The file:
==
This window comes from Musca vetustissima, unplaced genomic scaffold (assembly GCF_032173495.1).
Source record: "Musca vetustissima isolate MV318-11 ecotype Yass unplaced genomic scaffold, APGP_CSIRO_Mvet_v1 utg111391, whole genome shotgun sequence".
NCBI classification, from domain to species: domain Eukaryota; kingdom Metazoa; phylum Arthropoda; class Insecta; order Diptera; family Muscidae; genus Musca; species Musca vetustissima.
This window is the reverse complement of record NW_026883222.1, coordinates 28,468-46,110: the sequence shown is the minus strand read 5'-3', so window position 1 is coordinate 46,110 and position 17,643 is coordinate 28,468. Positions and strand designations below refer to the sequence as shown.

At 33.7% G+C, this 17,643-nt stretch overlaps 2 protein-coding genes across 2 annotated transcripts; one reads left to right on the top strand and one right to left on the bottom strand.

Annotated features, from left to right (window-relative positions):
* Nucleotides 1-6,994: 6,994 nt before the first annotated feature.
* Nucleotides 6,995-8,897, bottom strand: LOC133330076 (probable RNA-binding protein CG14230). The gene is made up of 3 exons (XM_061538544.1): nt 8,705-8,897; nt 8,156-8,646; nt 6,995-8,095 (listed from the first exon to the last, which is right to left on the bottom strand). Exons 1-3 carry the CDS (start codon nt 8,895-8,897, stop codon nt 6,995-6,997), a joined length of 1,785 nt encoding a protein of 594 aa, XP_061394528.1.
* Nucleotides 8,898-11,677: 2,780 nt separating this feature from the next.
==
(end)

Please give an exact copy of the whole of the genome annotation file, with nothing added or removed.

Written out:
This window comes from Musca vetustissima, unplaced genomic scaffold (assembly GCF_032173495.1).
Source record: "Musca vetustissima isolate MV318-11 ecotype Yass unplaced genomic scaffold, APGP_CSIRO_Mvet_v1 utg111391, whole genome shotgun sequence".
NCBI classification, from domain to species: domain Eukaryota; kingdom Metazoa; phylum Arthropoda; class Insecta; order Diptera; family Muscidae; genus Musca; species Musca vetustissima.
This window is the reverse complement of record NW_026883222.1, coordinates 28,468-46,110: the sequence shown is the minus strand read 5'-3', so window position 1 is coordinate 46,110 and position 17,643 is coordinate 28,468. Positions and strand designations below refer to the sequence as shown.

At 33.7% G+C, this 17,643-nt stretch overlaps 2 protein-coding genes across 2 annotated transcripts; one reads left to right on the top strand and one right to left on the bottom strand.

Annotated features, from left to right (window-relative positions):
* Nucleotides 1-6,994: 6,994 nt before the first annotated feature.
* Nucleotides 6,995-8,897, bottom strand: LOC133330076 (probable RNA-binding protein CG14230). The gene is made up of 3 exons (XM_061538544.1): nt 8,705-8,897; nt 8,156-8,646; nt 6,995-8,095 (listed from the first exon to the last, which is right to left on the bottom strand). Exons 1-3 carry the CDS (start codon nt 8,895-8,897, stop codon nt 6,995-6,997), a joined length of 1,785 nt encoding a protein of 594 aa, XP_061394528.1.
* Nucleotides 8,898-11,677: 2,780 nt separating this feature from the next.